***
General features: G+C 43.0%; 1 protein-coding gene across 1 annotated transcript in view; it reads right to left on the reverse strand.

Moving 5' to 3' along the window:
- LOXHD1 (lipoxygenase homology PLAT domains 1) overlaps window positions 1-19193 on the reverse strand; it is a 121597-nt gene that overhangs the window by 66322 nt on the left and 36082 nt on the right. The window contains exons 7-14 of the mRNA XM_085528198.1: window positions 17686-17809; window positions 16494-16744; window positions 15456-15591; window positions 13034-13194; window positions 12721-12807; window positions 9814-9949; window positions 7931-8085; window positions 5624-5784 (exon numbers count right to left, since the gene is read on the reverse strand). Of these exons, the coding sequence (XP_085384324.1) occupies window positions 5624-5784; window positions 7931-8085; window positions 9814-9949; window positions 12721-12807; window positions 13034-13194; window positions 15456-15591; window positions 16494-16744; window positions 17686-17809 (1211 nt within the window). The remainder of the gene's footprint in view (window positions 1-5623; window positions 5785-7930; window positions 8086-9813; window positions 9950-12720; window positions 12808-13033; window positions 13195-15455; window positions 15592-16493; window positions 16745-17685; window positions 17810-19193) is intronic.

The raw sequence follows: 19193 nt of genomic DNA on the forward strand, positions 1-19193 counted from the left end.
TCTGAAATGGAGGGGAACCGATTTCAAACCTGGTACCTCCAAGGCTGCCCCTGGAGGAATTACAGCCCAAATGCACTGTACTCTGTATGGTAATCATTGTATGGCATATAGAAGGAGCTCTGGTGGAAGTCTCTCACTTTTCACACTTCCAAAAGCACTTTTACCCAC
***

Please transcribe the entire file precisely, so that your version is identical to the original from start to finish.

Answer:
General features: G+C 43.0%; 1 protein-coding gene across 1 annotated transcript in view; it reads right to left on the reverse strand.

Moving 5' to 3' along the window:
- LOXHD1 (lipoxygenase homology PLAT domains 1) overlaps window positions 1-19193 on the reverse strand; it is a 121597-nt gene that overhangs the window by 66322 nt on the left and 36082 nt on the right. The window contains exons 7-14 of the mRNA XM_085528198.1: window positions 17686-17809; window positions 16494-16744; window positions 15456-15591; window positions 13034-13194; window positions 12721-12807; window positions 9814-9949; window positions 7931-8085; window positions 5624-5784 (exon numbers count right to left, since the gene is read on the reverse strand). Of these exons, the coding sequence (XP_085384324.1) occupies window positions 5624-5784; window positions 7931-8085; window positions 9814-9949; window positions 12721-12807; window positions 13034-13194; window positions 15456-15591; window positions 16494-16744; window positions 17686-17809 (1211 nt within the window). The remainder of the gene's footprint in view (window positions 1-5623; window positions 5785-7930; window positions 8086-9813; window positions 9950-12720; window positions 12808-13033; window positions 13195-15455; window positions 15592-16493; window positions 16745-17685; window positions 17810-19193) is intronic.

The raw sequence follows: 19193 nt of genomic DNA on the forward strand, positions 1-19193 counted from the left end.
TCTGAAATGGAGGGGAACCGATTTCAAACCTGGTACCTCCAAGGCTGCCCCTGGAGGAATTACAGCCCAAATGCACTGTACTCTGTATGGTAATCATTGTATGGCATATAGAAGGAGCTCTGGTGGAAGTCTCTCACTTTTCACACTTCCAAAAGCACTTTTACCCAC